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Official Review [Album]: "MADE IN AMERICA" (SP-3723)

How Would You Rate This Album?

  • ***** (BEST)

    Votes: 14 14.7%
  • ****

    Votes: 21 22.1%
  • ***

    Votes: 34 35.8%
  • **

    Votes: 22 23.2%
  • *

    Votes: 4 4.2%

  • Total voters
    95

ThaFunkyFakeTation

Ah am so steel een luv weeth yoo
Doobie Brothers/Michael McDonald, Christopher Cross, Robbie Dupree. All stole the similar beat. Disco light synths. It worked for most of them at the time. Then got old.
Robbie just barely avoided plagiarism for "Steal Away". That song is so close to "What A Fool Believes", it's a near rip-off. Which Christopher Cross tune are you referring to here? I'm curious as I don't remember anything that was "What A Fool Believes"-lite.

Ed
 

ThaFunkyFakeTation

Ah am so steel een luv weeth yoo
That’ll be Ride Like The Wind. Listen to the intro from 0:20.

I figured you might be referring to that one but wanted to make sure. It's just two repeated chords and neither are in "What A Fool Believes". The song is also in a different tempo and in a different key too. Of course, it does feature Michael McDonald in the background but that's the only similarity I'm picking up unless I'm missing something more obvious (which is possible...LOL!)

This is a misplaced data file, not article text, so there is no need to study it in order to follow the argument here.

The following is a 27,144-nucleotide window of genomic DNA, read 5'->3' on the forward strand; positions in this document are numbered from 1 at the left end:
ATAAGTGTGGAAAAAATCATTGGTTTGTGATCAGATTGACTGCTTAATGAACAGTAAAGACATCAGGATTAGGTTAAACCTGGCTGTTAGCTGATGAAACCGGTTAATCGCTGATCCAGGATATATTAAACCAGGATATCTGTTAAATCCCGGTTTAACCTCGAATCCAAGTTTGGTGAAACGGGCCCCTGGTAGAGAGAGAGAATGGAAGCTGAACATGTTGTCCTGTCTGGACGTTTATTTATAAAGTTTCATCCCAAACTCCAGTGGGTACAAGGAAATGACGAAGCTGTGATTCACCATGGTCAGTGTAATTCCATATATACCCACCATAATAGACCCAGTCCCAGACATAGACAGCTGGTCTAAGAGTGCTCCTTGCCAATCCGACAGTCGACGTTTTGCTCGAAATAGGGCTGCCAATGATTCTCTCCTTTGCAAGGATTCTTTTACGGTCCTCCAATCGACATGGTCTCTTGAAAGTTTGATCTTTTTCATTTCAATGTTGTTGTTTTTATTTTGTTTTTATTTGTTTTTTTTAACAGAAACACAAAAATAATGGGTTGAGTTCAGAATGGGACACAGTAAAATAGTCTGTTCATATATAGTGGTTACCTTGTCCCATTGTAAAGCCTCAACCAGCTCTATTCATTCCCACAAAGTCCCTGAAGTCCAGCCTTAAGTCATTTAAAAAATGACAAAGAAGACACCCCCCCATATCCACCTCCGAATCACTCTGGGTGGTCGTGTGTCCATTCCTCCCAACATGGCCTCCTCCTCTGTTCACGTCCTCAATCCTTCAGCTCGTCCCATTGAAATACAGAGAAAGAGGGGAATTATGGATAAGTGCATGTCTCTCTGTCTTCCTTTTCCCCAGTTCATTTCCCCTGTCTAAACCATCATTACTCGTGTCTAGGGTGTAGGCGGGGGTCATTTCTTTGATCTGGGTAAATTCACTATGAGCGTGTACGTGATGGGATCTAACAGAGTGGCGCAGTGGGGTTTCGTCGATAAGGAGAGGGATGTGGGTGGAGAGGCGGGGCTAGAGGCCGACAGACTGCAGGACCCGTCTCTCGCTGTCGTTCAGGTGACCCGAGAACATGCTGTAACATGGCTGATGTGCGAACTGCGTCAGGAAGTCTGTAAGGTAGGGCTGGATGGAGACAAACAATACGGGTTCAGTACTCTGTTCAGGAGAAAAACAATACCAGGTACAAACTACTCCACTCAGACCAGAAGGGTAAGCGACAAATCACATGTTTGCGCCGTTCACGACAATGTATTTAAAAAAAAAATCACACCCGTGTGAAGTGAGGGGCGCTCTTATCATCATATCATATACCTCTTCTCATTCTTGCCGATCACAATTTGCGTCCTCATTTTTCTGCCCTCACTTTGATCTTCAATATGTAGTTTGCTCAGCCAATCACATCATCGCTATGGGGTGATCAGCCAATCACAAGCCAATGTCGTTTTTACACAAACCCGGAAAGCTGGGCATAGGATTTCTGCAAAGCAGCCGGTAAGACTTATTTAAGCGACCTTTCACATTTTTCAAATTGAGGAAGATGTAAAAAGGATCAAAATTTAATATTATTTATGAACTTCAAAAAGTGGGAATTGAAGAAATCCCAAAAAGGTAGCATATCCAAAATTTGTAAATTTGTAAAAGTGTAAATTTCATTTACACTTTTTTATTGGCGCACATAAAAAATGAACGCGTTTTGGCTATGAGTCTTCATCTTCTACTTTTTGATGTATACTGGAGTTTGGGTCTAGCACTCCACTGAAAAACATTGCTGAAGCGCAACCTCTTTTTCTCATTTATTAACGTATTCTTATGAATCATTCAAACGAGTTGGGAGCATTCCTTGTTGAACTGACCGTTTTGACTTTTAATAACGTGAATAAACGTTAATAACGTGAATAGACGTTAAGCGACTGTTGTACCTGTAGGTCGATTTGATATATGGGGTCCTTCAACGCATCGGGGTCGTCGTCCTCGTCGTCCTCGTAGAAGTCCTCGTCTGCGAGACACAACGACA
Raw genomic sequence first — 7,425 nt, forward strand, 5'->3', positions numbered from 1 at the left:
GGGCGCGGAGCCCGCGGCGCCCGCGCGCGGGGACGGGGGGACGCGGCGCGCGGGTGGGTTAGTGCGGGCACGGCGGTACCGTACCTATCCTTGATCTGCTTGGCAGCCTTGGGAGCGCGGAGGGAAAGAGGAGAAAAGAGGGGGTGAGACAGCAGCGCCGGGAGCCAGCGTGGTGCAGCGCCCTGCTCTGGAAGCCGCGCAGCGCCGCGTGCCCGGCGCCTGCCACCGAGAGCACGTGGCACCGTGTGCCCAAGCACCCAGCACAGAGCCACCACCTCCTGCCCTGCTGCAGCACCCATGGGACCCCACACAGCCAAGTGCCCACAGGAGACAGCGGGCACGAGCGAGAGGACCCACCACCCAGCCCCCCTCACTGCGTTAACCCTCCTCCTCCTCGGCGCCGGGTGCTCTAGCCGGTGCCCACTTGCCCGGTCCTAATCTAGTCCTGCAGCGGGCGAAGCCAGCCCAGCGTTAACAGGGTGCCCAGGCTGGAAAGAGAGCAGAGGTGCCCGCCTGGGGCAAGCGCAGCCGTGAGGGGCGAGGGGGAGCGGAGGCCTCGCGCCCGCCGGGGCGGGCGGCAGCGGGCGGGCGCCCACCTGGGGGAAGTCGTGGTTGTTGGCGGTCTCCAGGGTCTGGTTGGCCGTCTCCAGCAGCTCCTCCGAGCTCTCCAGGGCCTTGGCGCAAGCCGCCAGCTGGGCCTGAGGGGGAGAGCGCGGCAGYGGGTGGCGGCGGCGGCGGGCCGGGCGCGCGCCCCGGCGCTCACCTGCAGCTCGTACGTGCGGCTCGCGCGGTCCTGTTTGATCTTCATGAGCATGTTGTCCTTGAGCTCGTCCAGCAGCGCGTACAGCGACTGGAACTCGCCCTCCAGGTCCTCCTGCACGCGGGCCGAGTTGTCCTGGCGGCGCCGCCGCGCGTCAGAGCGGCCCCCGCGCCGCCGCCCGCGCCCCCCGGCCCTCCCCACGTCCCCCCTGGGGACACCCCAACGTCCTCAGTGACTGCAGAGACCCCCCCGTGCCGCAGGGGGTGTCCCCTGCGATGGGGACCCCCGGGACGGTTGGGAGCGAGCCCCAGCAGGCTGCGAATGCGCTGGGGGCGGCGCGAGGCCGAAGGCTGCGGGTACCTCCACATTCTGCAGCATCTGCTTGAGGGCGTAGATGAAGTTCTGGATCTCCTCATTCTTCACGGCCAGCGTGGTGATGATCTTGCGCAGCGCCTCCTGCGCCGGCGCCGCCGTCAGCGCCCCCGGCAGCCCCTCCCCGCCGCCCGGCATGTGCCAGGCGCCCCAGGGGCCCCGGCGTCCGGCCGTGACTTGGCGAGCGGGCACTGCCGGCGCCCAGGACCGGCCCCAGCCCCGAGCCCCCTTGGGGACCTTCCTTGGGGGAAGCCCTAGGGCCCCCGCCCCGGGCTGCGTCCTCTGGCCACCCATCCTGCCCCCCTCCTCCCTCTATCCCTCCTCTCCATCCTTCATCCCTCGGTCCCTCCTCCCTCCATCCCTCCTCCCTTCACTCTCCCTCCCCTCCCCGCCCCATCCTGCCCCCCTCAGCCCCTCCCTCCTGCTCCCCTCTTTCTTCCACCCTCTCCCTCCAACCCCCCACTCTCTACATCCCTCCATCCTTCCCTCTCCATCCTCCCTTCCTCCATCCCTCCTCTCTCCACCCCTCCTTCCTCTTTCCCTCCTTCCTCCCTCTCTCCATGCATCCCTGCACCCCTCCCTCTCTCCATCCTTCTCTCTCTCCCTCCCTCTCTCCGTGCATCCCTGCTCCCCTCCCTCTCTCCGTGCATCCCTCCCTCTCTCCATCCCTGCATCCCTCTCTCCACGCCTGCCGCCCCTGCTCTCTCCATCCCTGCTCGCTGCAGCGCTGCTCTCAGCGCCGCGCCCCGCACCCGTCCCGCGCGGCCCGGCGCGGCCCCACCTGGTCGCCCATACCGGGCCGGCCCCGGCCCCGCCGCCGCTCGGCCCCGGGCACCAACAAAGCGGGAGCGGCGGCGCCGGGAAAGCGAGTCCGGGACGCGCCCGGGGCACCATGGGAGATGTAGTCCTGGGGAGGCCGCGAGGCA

Ed
 

Mike Blakesley

Well-Known Member
Staff member
Moderator
Funny, outside of it being "midtempo" I never thought of "Ride Like the Wind" being anything at all like "What a Fool Believes." RLTW is more of a driving beat, WAFB is a bouncy pop number. "Ride" is in a minor key, "What" is mostly in major keys. The structure of the songs are completely different.

As for his singing.... well, he's no Frank Sinatra, but he's got a pleasant tenor voice. I still enjoy some of the hits when they pop up on the radio (although I have always hated "Sailing."). He had a later song "Charm the Snake" which I thought was really catchy but it never went anywhere.
 

Geographer

Well-Known Member
Funny, outside of it being "midtempo" I never thought of "Ride Like the Wind" being anything at all like "What a Fool Believes." RLTW is more of a driving beat, WAFB is a bouncy pop number. "Ride" is in a minor key, "What" is mostly in major keys. The structure of the songs are completely different.

As for his singing.... well, he's no Frank Sinatra, but he's got a pleasant tenor voice. I still enjoy some of the hits when they pop up on the radio (although I have always hated "Sailing."). He had a later song "Charm the Snake" which I thought was really catchy but it never went anywhere.
I heard him "live" once. Very puzzling!
 

A&M Retro

Well-Known Member